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How to Profit from Central Banks' Move to Prevent Banking Crisis

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The markets have responded favorably after five of the world's most important central banks announced a joint effort to provide the banking sector with additional liquidity.

As the talk of a Greek default increases, there has been growing concern that Europe's banks might stop loaning to each other, which could create a short term funding crisis. The US Federal Reserve, the European Central Bank, the Bank of Japan, the Bank of England, and the Swiss National Bank will provide the banking sector with three tranches of loans in October, November and December to address the funding concerns.

There's no question that a default by Greece could have catastrophic consequences and the latest move by the central banks to ensure that the banking system maintains liquidity is just the latest move by financial leaders to make sure that the international financial system avoids disaster. Other recent moves have included the European Central Bank's decision to buy Italian bonds, troubled Eurozone countries like Greece and Italy passing austerity measures and Chinese officials somewhat ambiguous statements that they are willing to help Europe through its crisis.

With so much international effort being devoted to keeping the troubled Eurozone countries afloat, Greece might actually be able to avoid a default. If Greece manages to avoid a default, the situation in Europe would look much brighter because if the Eurozone's most troubled country gets through the current financial crisis, other countries like Italy and Spain should make it too.

Europe's financial sector is the most obvious beneficiary of the central banks' move to inject more liquidity into the banking sector. After seeing share prices drop significantly this week as rumors of a French liquidity crisis circulated, investors in Europe's financial stocks will applaud the central banks' decision. The iShares MSCI Europe Financials (Nasdaq: EUFN) ETF and European bank stocks like Deutsche Bank (NYSE: DB) and National Bank of Greece (NYSE: NBG) are worth considering because if the central banks are successful in their efforts, European financial stocks could be among the biggest stock market gainers.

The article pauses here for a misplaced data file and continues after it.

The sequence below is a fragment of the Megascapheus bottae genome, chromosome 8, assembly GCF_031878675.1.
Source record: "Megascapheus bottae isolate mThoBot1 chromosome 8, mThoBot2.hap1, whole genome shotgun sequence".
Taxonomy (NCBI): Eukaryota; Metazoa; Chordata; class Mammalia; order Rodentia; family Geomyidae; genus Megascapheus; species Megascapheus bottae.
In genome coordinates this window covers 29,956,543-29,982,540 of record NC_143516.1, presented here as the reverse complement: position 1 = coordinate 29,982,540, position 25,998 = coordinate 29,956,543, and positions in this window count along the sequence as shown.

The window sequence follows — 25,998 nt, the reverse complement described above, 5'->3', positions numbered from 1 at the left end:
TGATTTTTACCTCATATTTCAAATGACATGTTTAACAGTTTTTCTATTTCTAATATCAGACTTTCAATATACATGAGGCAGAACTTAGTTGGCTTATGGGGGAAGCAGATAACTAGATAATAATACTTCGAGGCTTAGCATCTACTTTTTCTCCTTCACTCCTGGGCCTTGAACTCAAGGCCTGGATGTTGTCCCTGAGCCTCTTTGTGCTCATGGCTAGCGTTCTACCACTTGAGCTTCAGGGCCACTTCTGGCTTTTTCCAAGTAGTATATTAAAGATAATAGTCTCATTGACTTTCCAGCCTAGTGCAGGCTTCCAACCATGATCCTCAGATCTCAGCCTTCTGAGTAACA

Investors who see this most recent central bank intervention as a sign that that the international community won't allow Greece to default might want consider investing in the CurrencyShares Euro Trust (NYSE: FXE) ETFs. If Greece manages to continue paying its debts without interruption, it could signal that the euro currency will survive.

If the troubled Eurozone countries get through the crisis, they could finally start focusing on Growth. If Europe avoids financial collapse, demand could start climbing as consumers start spending again. If this happens ETFs like the iShares S&P Europe 350 Index Fund (NYSE: IEV) and the United States Oil Fund (NYSE: USO) could post impressive gains as Europe's economic prospects improve and the price of oil climbs in anticipation of increased demand.

Asia's export-driven economies will also have a lot to gain if Greece avoids default. Asian markets climb and fall when major economic news comes out of Europe and America and the biggest news in the financial world is Greece and the Eurozone. Most of the news out of Europe has been negative for more than a year. If there is sustained positive news coming from Europe, like Greece avoid default and bond yields falling, then the Asian stock markets could be set to soar and ETFs like the iShares MSCI Hong Kong Index Fund (NYSE: EWH), the iShares MSCI South Korea Index Fund (NYSE: EWY) and the iShares MSCI Japan Index Fund (NYSEArca: EWJ) would move higher with them.

Other investors might not be convinced that the Eurozone is about to experience a financial turnaround. Much of the positive news that comes out of Europe relates to short term fixes like central bank intervention or the possibility of Eurobonds being issued. These are fixes that address the symptom and not the disease and there's only so much good they can do when austerity measures aimed at addressing the long term problems are currently driving countries into recession.

Skeptics may want to continue moving funds in to non euro currencies like the Swiss franc, the Japanese yen or even the US dollar through ETFs like the CurrencyShares Swiss Franc Trust (NYSE: FXF), the CurrencyShares Japanese Yen trust (NYSE: FXY) and the PowerShares DB US Dollar Index Bullish (NYSE: UUP). Another option would be to move funds into commodities like gold and silver through the SPDR Gold Trust (NYSE: GLD) and the iShares Silver Trust (NYSE: SLV) ETFs.

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